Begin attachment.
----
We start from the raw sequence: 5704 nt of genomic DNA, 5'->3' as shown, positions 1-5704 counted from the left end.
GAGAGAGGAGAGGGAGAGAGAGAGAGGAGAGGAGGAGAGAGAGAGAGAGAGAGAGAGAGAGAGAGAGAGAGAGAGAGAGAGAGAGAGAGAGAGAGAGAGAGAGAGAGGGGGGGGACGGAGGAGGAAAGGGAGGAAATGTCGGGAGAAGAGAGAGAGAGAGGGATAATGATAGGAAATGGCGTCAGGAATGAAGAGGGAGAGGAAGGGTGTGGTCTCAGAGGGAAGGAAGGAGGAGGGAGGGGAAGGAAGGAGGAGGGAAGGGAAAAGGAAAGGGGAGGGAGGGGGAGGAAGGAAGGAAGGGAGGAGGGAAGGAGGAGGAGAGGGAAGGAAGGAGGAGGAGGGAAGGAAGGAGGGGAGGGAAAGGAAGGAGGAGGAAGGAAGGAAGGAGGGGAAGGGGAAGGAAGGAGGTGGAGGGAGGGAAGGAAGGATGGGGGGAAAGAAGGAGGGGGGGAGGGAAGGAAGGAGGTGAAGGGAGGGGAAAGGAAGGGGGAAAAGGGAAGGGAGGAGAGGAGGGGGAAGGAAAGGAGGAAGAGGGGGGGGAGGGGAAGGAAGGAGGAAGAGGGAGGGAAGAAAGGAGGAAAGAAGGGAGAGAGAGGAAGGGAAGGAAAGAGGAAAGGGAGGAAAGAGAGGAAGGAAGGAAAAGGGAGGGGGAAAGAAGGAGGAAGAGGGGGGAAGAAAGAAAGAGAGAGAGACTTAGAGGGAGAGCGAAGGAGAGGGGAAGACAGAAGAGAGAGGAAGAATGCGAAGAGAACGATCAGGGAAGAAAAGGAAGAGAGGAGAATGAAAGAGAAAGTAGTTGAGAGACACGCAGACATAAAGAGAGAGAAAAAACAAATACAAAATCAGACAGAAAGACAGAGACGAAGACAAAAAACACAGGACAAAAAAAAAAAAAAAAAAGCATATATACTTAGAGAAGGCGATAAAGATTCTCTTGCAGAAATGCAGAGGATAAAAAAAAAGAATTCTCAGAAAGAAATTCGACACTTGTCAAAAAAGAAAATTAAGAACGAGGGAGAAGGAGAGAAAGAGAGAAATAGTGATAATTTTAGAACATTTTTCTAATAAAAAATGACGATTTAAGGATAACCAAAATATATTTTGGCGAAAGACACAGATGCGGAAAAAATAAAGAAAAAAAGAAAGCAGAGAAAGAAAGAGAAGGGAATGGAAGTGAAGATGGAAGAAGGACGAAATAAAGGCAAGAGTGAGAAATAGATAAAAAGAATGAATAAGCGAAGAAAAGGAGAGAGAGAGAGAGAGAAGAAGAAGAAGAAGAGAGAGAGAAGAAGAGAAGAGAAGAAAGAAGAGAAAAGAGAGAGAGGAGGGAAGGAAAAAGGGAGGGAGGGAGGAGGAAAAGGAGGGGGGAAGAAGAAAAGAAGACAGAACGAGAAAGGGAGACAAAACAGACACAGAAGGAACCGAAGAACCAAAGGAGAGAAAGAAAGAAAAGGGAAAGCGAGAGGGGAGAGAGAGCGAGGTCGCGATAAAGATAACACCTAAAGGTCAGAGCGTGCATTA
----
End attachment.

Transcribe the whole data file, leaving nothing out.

We start from the raw sequence: 5704 nt of genomic DNA, 5'->3' as shown, positions 1-5704 counted from the left end.
GAGAGAGGAGAGGGAGAGAGAGAGAGGAGAGGAGGAGAGAGAGAGAGAGAGAGAGAGAGAGAGAGAGAGAGAGAGAGAGAGAGAGAGAGAGAGAGAGAGAGAGAGAGGGGGGGGACGGAGGAGGAAAGGGAGGAAATGTCGGGAGAAGAGAGAGAGAGAGGGATAATGATAGGAAATGGCGTCAGGAATGAAGAGGGAGAGGAAGGGTGTGGTCTCAGAGGGAAGGAAGGAGGAGGGAGGGGAAGGAAGGAGGAGGGAAGGGAAAAGGAAAGGGGAGGGAGGGGGAGGAAGGAAGGAAGGGAGGAGGGAAGGAGGAGGAGAGGGAAGGAAGGAGGAGGAGGGAAGGAAGGAGGGGAGGGAAAGGAAGGAGGAGGAAGGAAGGAAGGAGGGGAAGGGGAAGGAAGGAGGTGGAGGGAGGGAAGGAAGGATGGGGGGAAAGAAGGAGGGGGGGAGGGAAGGAAGGAGGTGAAGGGAGGGGAAAGGAAGGGGGAAAAGGGAAGGGAGGAGAGGAGGGGGAAGGAAAGGAGGAAGAGGGGGGGGAGGGGAAGGAAGGAGGAAGAGGGAGGGAAGAAAGGAGGAAAGAAGGGAGAGAGAGGAAGGGAAGGAAAGAGGAAAGGGAGGAAAGAGAGGAAGGAAGGAAAAGGGAGGGGGAAAGAAGGAGGAAGAGGGGGGAAGAAAGAAAGAGAGAGAGACTTAGAGGGAGAGCGAAGGAGAGGGGAAGACAGAAGAGAGAGGAAGAATGCGAAGAGAACGATCAGGGAAGAAAAGGAAGAGAGGAGAATGAAAGAGAAAGTAGTTGAGAGACACGCAGACATAAAGAGAGAGAAAAAACAAATACAAAATCAGACAGAAAGACAGAGACGAAGACAAAAAACACAGGACAAAAAAAAAAAAAAAAAAGCATATATACTTAGAGAAGGCGATAAAGATTCTCTTGCAGAAATGCAGAGGATAAAAAAAAAGAATTCTCAGAAAGAAATTCGACACTTGTCAAAAAAGAAAATTAAGAACGAGGGAGAAGGAGAGAAAGAGAGAAATAGTGATAATTTTAGAACATTTTTCTAATAAAAAATGACGATTTAAGGATAACCAAAATATATTTTGGCGAAAGACACAGATGCGGAAAAAATAAAGAAAAAAAGAAAGCAGAGAAAGAAAGAGAAGGGAATGGAAGTGAAGATGGAAGAAGGACGAAATAAAGGCAAGAGTGAGAAATAGATAAAAAGAATGAATAAGCGAAGAAAAGGAGAGAGAGAGAGAGAGAAGAAGAAGAAGAAGAGAGAGAGAAGAAGAGAAGAGAAGAAAGAAGAGAAAAGAGAGAGAGGAGGGAAGGAAAAAGGGAGGGAGGGAGGAGGAAAAGGAGGGGGGAAGAAGAAAAGAAGACAGAACGAGAAAGGGAGACAAAACAGACACAGAAGGAACCGAAGAACCAAAGGAGAGAAAGAAAGAAAAGGGAAAGCGAGAGGGGAGAGAGAGCGAGGTCGCGATAAAGATAACACCTAAAGGTCAGAGCGTGCATTA